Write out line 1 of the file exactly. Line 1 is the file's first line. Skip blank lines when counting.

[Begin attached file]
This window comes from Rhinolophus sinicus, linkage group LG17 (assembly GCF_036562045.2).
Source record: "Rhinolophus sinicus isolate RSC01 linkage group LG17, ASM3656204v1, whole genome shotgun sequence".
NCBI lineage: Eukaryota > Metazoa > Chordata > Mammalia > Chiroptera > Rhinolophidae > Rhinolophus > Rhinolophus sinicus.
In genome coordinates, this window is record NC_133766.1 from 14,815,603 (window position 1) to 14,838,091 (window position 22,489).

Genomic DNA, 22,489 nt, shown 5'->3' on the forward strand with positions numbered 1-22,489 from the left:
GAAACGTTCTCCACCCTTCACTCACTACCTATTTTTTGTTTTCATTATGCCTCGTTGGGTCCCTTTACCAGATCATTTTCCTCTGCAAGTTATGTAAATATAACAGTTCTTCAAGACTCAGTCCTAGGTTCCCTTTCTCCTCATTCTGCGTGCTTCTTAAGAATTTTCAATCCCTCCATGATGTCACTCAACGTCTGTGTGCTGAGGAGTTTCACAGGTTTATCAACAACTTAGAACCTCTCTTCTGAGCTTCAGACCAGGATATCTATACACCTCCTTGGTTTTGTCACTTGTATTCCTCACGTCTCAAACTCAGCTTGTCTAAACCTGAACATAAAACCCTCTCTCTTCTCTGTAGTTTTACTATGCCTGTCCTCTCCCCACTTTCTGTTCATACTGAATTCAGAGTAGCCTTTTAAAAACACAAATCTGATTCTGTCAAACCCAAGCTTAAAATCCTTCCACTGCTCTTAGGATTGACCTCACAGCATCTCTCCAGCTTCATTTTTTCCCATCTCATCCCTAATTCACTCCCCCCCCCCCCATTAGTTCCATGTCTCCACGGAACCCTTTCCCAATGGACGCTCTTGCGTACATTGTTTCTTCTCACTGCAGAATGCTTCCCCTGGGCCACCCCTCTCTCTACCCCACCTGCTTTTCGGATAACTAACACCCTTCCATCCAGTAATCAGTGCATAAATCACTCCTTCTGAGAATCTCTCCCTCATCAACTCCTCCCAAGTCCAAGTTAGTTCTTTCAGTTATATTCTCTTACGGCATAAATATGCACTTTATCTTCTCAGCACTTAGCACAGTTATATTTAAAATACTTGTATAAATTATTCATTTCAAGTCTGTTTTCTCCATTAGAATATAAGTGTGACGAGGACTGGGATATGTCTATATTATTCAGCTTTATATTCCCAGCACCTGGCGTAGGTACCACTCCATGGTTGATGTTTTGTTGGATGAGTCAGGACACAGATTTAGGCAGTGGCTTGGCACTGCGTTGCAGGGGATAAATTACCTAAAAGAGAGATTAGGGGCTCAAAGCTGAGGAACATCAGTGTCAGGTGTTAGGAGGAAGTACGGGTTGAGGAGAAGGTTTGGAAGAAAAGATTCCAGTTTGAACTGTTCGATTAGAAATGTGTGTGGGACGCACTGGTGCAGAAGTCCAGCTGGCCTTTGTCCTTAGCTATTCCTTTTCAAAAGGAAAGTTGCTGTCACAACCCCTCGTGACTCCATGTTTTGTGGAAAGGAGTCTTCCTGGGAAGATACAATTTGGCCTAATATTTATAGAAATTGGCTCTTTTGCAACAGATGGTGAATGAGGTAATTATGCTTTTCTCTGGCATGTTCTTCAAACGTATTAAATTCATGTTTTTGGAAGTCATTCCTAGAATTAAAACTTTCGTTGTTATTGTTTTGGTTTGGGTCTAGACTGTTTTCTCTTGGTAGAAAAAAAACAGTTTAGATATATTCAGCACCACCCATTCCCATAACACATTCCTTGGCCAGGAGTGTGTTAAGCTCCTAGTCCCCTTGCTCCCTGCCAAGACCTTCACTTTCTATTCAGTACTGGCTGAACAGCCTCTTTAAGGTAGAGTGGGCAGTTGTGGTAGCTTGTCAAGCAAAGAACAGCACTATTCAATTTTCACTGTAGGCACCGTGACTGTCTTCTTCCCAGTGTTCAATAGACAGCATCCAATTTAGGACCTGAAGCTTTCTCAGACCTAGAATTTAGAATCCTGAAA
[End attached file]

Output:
This window comes from Rhinolophus sinicus, linkage group LG17 (assembly GCF_036562045.2).